Eleanor Roosevelt: An Inspiring Life


32 pages
Contains Photos, Illustrations, Index
ISBN 1-55337-811-2
DDC j973.917'092





Reviewed by John R. Abbott

John Abbott is a professor of history at Laurentian University’s Algoma University College. He is the co-author of The Border at Sault Ste Marie and The History of Fort St. Joseph.


This is an admirable introduction to the life of Eleanor Roosevelt:
historically well grounded and written in an easy-flowing but
classically oriented prose style. Each page of text is matched with a
photo album, brilliant in the effectiveness of captions and the use of

Following the author’s introduction, readers are told of Eleanor’s
difficult, even dangerous, childhood followed by the redemptive
influence of Marie Souvestre, the French headmistress of the Allenswood
school for girls near London, England. They then follow Eleanor through
the period of friendship and courtship with FDR, their wedding, the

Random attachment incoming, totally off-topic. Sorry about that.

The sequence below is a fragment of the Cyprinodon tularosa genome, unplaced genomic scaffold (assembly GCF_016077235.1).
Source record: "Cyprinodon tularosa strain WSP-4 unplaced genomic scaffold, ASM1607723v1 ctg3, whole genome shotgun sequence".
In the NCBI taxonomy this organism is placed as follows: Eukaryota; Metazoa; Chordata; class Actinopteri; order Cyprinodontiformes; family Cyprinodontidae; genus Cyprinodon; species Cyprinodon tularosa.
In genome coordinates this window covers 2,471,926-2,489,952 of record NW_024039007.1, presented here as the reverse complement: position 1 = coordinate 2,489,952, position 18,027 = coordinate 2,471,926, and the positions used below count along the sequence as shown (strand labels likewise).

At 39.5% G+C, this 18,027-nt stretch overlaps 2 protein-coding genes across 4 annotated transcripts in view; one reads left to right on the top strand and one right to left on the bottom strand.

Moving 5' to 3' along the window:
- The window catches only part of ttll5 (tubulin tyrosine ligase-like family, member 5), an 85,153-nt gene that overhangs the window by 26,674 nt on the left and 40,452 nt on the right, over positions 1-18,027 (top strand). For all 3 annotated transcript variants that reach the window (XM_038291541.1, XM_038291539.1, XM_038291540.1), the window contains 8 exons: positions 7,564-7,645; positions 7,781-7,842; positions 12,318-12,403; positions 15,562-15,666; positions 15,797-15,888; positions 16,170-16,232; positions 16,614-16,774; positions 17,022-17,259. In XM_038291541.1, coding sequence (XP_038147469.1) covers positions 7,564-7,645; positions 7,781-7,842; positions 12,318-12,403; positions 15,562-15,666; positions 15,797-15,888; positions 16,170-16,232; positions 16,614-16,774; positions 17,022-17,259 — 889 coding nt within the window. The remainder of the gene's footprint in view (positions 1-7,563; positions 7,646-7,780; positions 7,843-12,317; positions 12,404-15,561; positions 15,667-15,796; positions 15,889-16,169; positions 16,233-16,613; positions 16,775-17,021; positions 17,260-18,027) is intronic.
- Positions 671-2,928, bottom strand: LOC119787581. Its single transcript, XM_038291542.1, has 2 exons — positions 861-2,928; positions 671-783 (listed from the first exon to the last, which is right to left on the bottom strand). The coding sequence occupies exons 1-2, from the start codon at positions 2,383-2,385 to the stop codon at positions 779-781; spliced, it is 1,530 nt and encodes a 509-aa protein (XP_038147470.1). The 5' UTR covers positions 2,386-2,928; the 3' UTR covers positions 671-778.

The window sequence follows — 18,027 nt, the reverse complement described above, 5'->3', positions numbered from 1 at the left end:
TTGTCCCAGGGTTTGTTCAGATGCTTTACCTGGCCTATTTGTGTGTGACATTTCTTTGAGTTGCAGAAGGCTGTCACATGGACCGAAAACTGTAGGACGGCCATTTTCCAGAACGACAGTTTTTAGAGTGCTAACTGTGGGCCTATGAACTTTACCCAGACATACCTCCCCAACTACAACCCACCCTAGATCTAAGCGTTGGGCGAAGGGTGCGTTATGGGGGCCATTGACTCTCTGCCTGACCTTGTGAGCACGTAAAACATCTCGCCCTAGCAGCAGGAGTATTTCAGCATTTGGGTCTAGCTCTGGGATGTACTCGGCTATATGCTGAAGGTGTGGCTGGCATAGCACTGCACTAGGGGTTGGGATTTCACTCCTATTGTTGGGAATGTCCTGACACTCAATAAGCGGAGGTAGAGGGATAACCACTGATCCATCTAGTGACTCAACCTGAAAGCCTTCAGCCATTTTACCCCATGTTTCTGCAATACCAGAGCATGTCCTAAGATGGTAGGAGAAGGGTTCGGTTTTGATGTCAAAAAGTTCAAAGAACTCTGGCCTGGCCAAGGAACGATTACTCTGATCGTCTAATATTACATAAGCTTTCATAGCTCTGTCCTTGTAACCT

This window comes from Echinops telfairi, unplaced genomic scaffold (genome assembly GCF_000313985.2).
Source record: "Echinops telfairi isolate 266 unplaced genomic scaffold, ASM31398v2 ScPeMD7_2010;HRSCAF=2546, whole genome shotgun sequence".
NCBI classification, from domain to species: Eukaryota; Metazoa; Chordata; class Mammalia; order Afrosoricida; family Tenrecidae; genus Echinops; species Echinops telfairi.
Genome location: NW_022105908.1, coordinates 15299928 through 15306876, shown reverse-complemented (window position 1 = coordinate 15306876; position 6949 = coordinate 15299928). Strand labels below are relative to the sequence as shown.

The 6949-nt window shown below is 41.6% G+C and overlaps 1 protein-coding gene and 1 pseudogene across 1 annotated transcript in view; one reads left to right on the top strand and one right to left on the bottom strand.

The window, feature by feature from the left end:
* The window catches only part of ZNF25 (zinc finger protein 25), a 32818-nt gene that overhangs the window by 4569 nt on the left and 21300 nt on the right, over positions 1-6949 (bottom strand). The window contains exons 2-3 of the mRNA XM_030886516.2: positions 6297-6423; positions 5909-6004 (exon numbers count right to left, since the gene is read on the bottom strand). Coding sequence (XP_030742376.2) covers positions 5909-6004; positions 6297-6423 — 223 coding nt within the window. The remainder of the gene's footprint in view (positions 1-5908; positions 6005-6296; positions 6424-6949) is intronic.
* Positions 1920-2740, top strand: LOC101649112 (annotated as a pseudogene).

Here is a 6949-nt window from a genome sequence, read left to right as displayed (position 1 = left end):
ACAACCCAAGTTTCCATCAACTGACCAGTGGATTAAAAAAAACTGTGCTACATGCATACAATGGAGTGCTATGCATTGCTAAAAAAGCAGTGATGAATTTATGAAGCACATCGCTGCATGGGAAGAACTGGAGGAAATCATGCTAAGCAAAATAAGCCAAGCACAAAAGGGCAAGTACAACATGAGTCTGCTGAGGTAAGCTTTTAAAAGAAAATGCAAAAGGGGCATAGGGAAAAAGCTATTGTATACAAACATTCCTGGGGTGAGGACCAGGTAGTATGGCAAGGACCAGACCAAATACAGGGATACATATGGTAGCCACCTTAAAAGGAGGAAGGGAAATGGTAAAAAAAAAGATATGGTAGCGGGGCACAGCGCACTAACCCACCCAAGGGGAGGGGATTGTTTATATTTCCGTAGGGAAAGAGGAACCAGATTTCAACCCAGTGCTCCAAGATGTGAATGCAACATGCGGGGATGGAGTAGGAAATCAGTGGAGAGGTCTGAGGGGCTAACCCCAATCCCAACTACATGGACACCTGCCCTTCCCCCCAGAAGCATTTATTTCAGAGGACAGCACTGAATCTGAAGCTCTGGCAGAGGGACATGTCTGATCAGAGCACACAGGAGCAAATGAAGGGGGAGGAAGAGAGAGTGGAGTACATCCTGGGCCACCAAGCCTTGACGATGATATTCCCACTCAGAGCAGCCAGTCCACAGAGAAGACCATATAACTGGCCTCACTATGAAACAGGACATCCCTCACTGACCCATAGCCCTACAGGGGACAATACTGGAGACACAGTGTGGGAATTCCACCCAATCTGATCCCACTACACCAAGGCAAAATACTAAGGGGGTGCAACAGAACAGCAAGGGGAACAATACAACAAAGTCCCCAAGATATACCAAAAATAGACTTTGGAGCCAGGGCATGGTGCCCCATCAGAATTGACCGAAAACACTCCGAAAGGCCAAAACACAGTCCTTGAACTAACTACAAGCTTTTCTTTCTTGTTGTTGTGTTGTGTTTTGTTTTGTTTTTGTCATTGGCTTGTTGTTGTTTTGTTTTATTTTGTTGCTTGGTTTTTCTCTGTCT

birth of their children, Franklin’s infidelity (which fixed her
orientation as an inner-directed, independent actor), his sudden onset
of polio, and her determination to do everything in her power to salvage
and advance his political aspirations and career. Eleanor’s
determination, discipline, and extraordinary talent take her into the
Democratic Party’s inner circles, just at a time when the challenge of
the Great Depression opened minds to the possibility of a “New
Deal,” not only, as it turned out, for the unemployed, but also for
women and African-Americans.

From the middle of the 1930s through World War II to the critical
contribution she made in shaping the mandate of the United Nations,
Eleanor Roosevelt championed civil, human, and women’s rights. This is
historical writing at its best. Highly recommended.


MacLeod, Elizabeth., “Eleanor Roosevelt: An Inspiring Life,” Canadian Book Review Annual Online, accessed July 19, 2024, https://cbra.library.utoronto.ca/items/show/23035.